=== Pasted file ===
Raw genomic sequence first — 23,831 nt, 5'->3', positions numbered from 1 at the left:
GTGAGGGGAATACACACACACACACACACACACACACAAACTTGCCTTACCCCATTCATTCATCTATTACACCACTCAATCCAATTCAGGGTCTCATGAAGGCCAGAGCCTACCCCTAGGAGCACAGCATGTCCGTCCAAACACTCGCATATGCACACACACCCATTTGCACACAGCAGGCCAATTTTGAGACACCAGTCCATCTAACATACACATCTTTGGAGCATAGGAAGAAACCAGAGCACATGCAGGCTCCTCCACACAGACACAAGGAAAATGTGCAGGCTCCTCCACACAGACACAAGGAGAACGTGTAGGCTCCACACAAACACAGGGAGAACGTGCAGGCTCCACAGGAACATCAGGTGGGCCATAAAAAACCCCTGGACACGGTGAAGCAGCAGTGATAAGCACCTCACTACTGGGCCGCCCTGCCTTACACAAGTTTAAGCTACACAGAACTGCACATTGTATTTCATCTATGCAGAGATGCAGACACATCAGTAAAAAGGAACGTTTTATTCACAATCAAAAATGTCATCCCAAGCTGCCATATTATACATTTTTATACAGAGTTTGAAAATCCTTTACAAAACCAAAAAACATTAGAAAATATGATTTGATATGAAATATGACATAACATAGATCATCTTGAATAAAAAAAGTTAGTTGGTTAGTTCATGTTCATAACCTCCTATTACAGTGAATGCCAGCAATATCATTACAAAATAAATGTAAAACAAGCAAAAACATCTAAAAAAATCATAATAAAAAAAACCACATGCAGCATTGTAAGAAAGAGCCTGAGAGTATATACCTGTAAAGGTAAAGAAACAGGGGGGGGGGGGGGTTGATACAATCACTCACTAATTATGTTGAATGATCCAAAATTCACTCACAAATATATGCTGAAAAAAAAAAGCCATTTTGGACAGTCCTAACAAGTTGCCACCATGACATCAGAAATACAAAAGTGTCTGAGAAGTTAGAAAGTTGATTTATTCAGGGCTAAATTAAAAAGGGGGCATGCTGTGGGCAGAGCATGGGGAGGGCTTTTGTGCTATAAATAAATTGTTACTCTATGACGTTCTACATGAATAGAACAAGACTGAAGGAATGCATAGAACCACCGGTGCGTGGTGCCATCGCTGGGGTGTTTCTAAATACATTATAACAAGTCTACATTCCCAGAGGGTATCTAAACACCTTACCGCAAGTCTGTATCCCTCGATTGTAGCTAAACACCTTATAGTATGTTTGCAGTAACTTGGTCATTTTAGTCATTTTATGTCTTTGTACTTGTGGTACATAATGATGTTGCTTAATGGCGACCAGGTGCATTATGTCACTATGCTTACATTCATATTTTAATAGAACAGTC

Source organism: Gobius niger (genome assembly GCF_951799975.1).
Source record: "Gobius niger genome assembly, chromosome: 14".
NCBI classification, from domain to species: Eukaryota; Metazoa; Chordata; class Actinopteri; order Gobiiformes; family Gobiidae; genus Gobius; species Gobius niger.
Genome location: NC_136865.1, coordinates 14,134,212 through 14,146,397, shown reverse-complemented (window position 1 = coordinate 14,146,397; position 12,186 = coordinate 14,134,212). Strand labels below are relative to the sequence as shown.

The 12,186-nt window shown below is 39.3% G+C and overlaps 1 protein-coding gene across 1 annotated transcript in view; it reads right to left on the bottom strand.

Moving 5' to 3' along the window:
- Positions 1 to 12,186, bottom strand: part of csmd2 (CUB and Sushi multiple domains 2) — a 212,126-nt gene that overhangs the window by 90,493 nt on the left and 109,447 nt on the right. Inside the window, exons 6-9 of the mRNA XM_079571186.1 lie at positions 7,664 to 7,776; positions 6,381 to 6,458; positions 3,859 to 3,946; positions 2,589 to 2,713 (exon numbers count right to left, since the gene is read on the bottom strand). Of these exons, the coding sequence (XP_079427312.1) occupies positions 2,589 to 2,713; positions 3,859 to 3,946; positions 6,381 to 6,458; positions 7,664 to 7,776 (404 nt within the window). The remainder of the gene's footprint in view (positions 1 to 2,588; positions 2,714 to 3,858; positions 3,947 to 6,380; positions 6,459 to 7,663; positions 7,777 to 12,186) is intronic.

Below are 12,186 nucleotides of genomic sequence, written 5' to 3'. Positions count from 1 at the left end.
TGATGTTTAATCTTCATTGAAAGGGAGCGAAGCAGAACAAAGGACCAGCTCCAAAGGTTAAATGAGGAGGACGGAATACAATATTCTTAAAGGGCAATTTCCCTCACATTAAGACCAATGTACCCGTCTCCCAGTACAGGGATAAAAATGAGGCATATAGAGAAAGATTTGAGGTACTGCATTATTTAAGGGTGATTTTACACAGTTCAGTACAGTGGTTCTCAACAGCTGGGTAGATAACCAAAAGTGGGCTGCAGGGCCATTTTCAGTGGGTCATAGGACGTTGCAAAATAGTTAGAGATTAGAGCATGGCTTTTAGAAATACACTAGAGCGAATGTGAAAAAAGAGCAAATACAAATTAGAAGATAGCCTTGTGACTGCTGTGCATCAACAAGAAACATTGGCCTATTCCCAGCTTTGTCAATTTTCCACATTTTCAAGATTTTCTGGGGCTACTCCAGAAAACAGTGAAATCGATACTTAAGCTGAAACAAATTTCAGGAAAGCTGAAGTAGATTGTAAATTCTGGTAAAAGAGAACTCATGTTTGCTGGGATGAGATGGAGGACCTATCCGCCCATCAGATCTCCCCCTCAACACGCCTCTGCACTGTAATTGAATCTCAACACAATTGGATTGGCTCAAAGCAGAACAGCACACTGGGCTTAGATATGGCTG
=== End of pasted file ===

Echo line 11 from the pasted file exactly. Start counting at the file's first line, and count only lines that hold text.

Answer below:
TGATGTTTAATCTTCATTGAAAGGGAGCGAAGCAGAACAAAGGACCAGCTCCAAAGGTTAAATGAGGAGGACGGAATACAATATTCTTAAAGGGCAATTTCCCTCACATTAAGACCAATGTACCCGTCTCCCAGTACAGGGATAAAAATGAGGCATATAGAGAAAGATTTGAGGTACTGCATTATTTAAGGGTGATTTTACACAGTTCAGTACAGTGGTTCTCAACAGCTGGGTAGATAACCAAAAGTGGGCTGCAGGGCCATTTTCAGTGGGTCATAGGACGTTGCAAAATAGTTAGAGATTAGAGCATGGCTTTTAGAAATACACTAGAGCGAATGTGAAAAAAGAGCAAATACAAATTAGAAGATAGCCTTGTGACTGCTGTGCATCAACAAGAAACATTGGCCTATTCCCAGCTTTGTCAATTTTCCACATTTTCAAGATTTTCTGGGGCTACTCCAGAAAACAGTGAAATCGATACTTAAGCTGAAACAAATTTCAGGAAAGCTGAAGTAGATTGTAAATTCTGGTAAAAGAGAACTCATGTTTGCTGGGATGAGATGGAGGACCTATCCGCCCATCAGATCTCCCCCTCAACACGCCTCTGCACTGTAATTGAATCTCAACACAATTGGATTGGCTCAAAGCAGAACAGCACACTGGGCTTAGATATGGCTG